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Received : 03-11-2020

Accepted : 30-01-2021

Available online : 06-04-2021

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Ganjale: Tips and tricks in interlocking nailing in distal one third humerus shaft and segmental fractures of humerus


Humerus fractures are common occurrence in orthopaedic practice. Incidence of fractures is 1-3% of all fractures.1 The mechanism of injury is thought to be axial loading with varus, valgus or rotational forces. Direct trauma as in assault injuries are well known. These fractures have a bimodal incidence, occurring in young adults and elderly people.

These can be encountered due to,

  1. Low energy trauma like domestic trivial fall in elderly associated with osteoporotic bones.

  2. Fall from height.

  3. High velocity trauma (in young adults as in road traffic accidents.

  4. Assault injuries.

Hence the management of humerus fractures must be such that it leads to minimum systemic complications & maximum orthopaedic advantage. It means that early stability and near normal range of motion should be achieved as quickly as possible to prevent further soft tissue trauma to the area and other complications.

Though humerus shaft fractures can be treated conservatively with good results,2 Plating and nailing are main surgical options commonly done and have their respective proponents with no consensus.

Plating is exclusively open surgical procedure where as Nailing is closed technique having advantage of preserving fracture haematoma and soft tissue integrity and avoiding surgical trauma. When the fracture shaft is more distal there is always a dilemma whether to nail or plate. Majority of orthopaedic surgeons find difficulty in performing nailing in distal third shaft fractures of humerus and think it easy to go for open anatomical reduction and do plating.


The rationale behind choosing the present study was

  1. To assess the effectiveness of antegrade nailing in distal one third and below distal third level shaft humerus fractures.

  2. To put forth the tips and tricks of interlocking nailing in distal one third and below distal one third level humerus shaft fractures.

  3. To evaluate clinical, radiological and functional outcome after nailing.

Materials and Methods

Prospective study of 27 patients was done. These were having distal third shaft fractures of Humerus with or without polytrauma & with or without co-morbidities. All patients were evaluated medically and cardiac evaluation was done in elderly patients. They were treated with antegrade nailing in a period of five years after approval from institutional ethical committee. All relevant data were collected in a standardised proforma.

Inclusion criteria

  1. Humerus shaft fracture in distal one third and below level.

  2. Segmental fracture shaft humerus.

  3. Communited fracture shaft having short distal segment.

Table 1

Fracture Geometry

Number of Cases


















Of the 27 patients, 3 had open wound grade one and grade two compound, 5 had marked obesity, 5 had osteoporosis & 3 had vascular injury. Patients were ranging from 25 to 68 yrs age. Those with fracture humerus with vascular injury were treated on emergency basis by fixation of humerus fracture with antegrade interlocking nail and vascular repair was done by vascular surgeon. These patients recovered uneventfully. Co-morbid condition like Diabetes Obesity Hypertension Osteoporosis cases were also operated after complete medical evaluation.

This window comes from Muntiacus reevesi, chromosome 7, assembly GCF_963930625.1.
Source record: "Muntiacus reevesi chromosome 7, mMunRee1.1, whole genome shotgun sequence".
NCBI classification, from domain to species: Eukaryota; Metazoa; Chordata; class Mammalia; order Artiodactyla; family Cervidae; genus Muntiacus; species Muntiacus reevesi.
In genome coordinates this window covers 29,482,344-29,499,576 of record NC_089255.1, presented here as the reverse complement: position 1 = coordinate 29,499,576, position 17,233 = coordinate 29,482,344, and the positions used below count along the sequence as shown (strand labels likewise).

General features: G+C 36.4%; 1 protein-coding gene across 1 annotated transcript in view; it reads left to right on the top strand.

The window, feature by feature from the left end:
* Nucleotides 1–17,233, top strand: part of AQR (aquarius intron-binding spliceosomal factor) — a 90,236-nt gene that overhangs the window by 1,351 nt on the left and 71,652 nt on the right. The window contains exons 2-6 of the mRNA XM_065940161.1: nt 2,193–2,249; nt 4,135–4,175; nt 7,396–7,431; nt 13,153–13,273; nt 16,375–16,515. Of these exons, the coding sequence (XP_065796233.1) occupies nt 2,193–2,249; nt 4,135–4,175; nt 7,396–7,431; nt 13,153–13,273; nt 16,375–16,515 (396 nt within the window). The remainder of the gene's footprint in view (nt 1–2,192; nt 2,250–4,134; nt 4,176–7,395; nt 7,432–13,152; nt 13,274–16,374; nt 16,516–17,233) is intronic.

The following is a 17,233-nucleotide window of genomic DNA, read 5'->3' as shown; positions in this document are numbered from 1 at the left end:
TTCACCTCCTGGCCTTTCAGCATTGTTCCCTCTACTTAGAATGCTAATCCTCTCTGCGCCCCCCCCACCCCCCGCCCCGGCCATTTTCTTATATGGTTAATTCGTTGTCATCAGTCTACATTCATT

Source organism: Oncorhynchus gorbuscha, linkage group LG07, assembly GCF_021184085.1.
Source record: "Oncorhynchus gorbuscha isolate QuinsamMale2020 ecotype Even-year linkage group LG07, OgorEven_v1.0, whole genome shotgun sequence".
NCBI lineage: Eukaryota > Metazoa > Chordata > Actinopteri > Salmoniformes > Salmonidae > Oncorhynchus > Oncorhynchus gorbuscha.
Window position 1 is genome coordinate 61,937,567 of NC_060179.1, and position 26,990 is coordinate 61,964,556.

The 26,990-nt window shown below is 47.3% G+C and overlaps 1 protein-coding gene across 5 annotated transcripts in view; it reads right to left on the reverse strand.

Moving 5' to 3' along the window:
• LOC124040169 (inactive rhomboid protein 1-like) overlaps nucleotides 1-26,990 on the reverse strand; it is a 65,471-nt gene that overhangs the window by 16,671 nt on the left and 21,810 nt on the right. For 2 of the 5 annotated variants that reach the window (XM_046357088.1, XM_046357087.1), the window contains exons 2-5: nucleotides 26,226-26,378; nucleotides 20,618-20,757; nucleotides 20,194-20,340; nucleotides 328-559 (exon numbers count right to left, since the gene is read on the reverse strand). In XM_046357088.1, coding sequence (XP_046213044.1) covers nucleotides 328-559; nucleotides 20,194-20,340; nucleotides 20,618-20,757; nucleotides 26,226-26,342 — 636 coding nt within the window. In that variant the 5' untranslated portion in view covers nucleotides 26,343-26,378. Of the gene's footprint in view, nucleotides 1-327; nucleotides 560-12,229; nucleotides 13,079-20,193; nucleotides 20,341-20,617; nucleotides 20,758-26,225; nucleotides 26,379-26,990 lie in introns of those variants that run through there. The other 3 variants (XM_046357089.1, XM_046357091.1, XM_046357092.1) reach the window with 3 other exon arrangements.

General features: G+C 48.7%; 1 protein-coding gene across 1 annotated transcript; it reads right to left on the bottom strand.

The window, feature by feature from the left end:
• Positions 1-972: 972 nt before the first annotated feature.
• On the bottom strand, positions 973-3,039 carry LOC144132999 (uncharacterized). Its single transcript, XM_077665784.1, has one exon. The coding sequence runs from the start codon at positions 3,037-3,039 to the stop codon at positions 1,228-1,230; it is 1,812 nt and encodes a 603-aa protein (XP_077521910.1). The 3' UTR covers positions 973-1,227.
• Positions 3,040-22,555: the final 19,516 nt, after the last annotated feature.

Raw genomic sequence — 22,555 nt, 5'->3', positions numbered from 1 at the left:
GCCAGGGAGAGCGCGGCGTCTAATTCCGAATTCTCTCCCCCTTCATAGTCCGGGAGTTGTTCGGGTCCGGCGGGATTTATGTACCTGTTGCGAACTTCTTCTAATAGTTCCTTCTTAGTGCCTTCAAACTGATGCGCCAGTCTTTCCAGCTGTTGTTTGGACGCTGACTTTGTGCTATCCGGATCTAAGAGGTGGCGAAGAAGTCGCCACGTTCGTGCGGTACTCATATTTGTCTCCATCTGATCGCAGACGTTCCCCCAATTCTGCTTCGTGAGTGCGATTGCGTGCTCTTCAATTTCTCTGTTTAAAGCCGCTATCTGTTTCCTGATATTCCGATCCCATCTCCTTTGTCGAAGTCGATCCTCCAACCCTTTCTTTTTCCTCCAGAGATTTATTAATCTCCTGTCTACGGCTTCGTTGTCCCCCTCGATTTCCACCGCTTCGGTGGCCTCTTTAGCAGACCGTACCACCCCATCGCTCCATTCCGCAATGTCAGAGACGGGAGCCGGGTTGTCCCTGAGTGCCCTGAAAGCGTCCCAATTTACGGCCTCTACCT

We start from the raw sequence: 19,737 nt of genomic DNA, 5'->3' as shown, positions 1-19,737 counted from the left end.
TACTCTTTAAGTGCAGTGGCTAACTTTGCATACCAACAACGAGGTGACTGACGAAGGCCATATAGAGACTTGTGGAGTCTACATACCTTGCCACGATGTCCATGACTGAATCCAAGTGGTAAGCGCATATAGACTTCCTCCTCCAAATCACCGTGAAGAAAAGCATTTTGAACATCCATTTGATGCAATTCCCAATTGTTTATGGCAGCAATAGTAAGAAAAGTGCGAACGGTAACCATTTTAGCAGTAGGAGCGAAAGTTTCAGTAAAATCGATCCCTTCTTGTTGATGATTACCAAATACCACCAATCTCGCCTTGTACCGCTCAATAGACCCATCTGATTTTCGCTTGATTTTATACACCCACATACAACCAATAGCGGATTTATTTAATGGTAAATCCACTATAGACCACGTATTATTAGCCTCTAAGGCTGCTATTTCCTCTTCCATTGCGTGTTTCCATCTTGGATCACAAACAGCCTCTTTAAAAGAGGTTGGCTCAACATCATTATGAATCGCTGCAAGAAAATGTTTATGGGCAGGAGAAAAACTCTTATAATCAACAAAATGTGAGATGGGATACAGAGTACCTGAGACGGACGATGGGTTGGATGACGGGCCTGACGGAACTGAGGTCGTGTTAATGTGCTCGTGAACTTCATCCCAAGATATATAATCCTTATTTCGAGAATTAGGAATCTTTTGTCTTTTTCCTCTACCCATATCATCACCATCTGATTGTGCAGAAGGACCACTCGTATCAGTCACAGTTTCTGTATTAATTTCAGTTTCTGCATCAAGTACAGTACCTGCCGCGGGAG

Operative procedure

Anaesthesia: Regional anaesthesia or general anaesthesia.

Position: Antegrade humerus interlocking nailing is done in supine position on a radioluscent top table with a soft support below scapula and arm on the side to be operated.

Figure 1

Position of arm over softarm support.


Figure 2

Supraspinatus has to be incised sharply along its direction of fibres in one plane. Do not splay the fibres


Surgical technique

Primary scrubbing of full upper extremity including axilla with free full draping is done.

Primary screening of fractured bone is done under C-arm in AP and Lateral views to see fracture geometry and its displacements and alignment.

  1. Incision: One cm skin incision at greater tuberosity level as seen in C arm Stab incision incising skin subcutaneous tissue and incising along the length of fibres of rotator cuff. Tissue dissection should not be done with artery forceps.

  2. Entry point: is just medial to Greater tuberosity. Entry is made with an cobblers awl with its tip directing parallel to medullary canal. Alternatively a thin guide wire is passed and entry is enlarged with cannulated drill or reamer.

  3. A thin unbeaded guide wire is passed in the medullary canal through the entry made and checked under c arm and confirm the placement in AP and Lateral views. The guide wire is negotiated closely in distal segment under c arm with gentle traction and reduction held in position. The Guide wire should be in centre in AP view and in long axis of shaft humerus in lateral view.

  4. In case of segmental fracture Check that guide wire placement is in the medullary canal in all proximal middle and distal segments under c arm in AP and Lateral views at different steps at fracture levels.

  5. Once the guide wire is in medullary canal, gradual reaming is done with graduated rigid cannulated reamers or flexible reamers over the guide wire to accommodate largest diameter nail in the canal. We reamed one mm larger than the proposed diameter of nail.